For Sanchez, the weeks leading up to Spring Training already have been more productive than they were a year ago. After battling right shoulder issues throughout the 2008 season, Sanchez has used most of the winter to rest that shoulder.
It wasn't until the calendar flipped to 2009 that Sanchez picked up a baseball. That was by design, with the hope being that three months of rest would be the remedy for his lingering shoulder soreness.
And as Sanchez recently reported, all is progressing well.
"I have had no setbacks in my throwing program, and I feel as strong as I've ever felt," he said. "We are hitting it hard in rehab. Now I'm trying to stretch it out throwing-wise."
That's not to say that Sanchez necessarily will be at 100 percent on Feb. 17, the date of the Bucs' first full-squad workout at Pirate City in Bradenton, Fla. He'll have to keep building up his arm strength and progressively extending his range.
But Sanchez certainly is closer to full strength than he was a year ago. The former National League batting champion missed nearly all of Spring Training in '08 after enduring a slow recovery from what had been expected to be minor shoulder surgery the previous September.
Discomfort lingered all spring -- and all season, for the matter -- and it kept Sanchez from getting the spring preparation needed before the start of the season. He later attributed his slow offensive start (hitting .213 in April and .226 in the entire first half of the season) partly to that lack of preparation.
A year before that, in 2007, Sanchez missed most of the Grapefruit League schedule after suffering a twisted right knee early in March.
This year, though, the plan is to play an entire Spring Training schedule. And Sanchez doesn't intend to underestimate how important that will be heading into the regular season.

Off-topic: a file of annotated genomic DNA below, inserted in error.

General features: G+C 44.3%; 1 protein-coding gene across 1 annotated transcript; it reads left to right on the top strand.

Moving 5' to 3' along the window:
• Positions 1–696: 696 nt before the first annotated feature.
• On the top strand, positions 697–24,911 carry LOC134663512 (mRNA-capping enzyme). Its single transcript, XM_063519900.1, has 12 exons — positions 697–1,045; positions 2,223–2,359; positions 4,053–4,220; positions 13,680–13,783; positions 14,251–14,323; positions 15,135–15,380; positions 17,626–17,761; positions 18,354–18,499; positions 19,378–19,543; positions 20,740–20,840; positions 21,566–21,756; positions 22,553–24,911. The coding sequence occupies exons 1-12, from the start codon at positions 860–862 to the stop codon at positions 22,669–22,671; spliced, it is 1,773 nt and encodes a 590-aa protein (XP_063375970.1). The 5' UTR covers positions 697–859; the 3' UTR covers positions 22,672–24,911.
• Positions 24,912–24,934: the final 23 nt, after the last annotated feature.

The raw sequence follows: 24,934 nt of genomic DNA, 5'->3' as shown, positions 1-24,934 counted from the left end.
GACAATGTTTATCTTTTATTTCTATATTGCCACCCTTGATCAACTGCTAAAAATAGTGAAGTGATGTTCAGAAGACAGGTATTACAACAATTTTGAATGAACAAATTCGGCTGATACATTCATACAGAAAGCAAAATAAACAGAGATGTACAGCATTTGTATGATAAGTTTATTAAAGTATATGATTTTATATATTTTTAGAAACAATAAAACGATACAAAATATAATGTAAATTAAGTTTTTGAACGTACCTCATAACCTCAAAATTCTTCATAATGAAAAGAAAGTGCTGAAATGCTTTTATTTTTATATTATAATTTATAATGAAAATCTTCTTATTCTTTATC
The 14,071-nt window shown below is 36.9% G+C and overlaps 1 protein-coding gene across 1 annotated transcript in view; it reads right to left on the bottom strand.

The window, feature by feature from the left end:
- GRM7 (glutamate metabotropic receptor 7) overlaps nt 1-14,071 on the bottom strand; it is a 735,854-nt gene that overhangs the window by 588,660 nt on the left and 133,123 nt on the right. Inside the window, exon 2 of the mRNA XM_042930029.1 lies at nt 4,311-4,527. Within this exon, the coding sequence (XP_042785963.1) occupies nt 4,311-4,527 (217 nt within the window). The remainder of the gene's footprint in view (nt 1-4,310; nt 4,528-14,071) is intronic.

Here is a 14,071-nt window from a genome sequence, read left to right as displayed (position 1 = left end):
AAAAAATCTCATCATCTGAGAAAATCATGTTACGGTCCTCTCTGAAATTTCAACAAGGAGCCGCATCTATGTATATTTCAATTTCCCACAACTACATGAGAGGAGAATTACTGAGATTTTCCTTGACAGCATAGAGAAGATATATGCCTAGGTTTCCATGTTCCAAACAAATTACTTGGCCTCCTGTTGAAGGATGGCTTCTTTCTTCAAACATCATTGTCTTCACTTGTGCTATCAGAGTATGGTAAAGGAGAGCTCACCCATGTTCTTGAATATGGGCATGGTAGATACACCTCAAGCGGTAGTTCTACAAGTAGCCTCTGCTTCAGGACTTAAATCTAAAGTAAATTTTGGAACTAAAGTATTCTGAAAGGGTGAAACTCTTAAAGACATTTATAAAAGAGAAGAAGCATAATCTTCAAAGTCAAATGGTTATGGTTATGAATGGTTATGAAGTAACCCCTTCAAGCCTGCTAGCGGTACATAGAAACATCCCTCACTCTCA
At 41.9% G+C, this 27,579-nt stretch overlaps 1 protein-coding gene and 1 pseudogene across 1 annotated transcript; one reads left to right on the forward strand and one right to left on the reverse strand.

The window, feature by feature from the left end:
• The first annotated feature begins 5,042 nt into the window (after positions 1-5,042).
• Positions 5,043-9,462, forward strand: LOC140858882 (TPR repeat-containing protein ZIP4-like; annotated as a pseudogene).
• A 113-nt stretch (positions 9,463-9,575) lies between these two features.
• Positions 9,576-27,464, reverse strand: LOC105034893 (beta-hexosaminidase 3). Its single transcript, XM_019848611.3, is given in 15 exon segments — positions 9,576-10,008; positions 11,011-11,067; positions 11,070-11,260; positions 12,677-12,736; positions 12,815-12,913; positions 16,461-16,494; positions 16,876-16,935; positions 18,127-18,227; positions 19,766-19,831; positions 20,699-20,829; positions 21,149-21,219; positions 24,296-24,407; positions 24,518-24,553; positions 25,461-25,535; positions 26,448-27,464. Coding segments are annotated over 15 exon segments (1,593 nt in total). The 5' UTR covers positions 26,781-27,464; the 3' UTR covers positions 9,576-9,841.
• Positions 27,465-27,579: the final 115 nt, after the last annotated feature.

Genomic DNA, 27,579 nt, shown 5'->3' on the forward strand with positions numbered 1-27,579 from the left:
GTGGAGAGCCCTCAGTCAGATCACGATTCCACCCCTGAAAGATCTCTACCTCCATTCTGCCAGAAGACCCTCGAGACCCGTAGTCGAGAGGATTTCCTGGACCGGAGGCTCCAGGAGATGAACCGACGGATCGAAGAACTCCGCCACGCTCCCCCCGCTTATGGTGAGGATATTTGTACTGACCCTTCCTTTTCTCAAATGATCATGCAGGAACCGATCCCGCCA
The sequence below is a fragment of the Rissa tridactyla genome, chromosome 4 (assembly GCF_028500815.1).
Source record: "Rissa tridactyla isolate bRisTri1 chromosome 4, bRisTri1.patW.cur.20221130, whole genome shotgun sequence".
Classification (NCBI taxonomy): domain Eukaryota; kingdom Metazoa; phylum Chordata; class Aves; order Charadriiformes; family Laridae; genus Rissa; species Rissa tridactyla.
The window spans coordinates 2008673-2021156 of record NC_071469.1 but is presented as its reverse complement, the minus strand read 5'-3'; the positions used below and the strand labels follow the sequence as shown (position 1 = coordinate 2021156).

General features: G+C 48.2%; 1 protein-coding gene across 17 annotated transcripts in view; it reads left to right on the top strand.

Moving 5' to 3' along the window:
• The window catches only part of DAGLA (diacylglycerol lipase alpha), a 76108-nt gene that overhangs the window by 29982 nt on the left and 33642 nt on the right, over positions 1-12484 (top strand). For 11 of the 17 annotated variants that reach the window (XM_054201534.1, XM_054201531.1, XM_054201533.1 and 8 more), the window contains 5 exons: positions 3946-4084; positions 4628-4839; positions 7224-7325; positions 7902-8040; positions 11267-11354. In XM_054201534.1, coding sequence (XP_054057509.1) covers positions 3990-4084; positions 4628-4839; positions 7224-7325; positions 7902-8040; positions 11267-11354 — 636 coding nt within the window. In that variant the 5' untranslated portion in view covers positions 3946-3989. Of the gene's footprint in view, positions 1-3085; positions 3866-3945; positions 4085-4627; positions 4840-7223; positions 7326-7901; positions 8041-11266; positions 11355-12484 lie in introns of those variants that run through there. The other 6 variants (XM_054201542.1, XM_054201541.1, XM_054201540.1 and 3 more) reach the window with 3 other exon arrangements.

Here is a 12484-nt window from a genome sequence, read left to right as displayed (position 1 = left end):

"It's huge just to know that this is how it's supposed to be," Sanchez said. "To be able to go in there and know that I am able to work on what I need to work on and to have time to prepare and to be able to play in all the games, rather than always being in the training room, is huge.
"Mentally it's a drag and it takes a toll on you when you can't be out there with a team and working on what you need to be working on," he continued. "This season, to know that I am going to be coming in ready to go, is going to be important."
As for Wilson, he, too, is hopeful of starting and finishing 2009 healthy. In many respects, '08 was the most trying of the shortstop's eight seasons with the Pirates. He appeared in a career-low 87 games after injuries to his left calf and right index finger limited his playing time. His .272 batting average in 2008 was his second-lowest such mark in the last five seasons.
Healthy campaigns for both Sanchez and Wilson should bring the two back to where they were in 2007, when they led the Major Leagues in double plays turned. The two also will be integral in stabilizing a pitching staff that is built to rely heavily on the defense behind it.
And, as Sanchez learned last year, being ready to be that stabilizing factor all begins with being able to complete the necessary spring preparation. And that's something he's ready to start.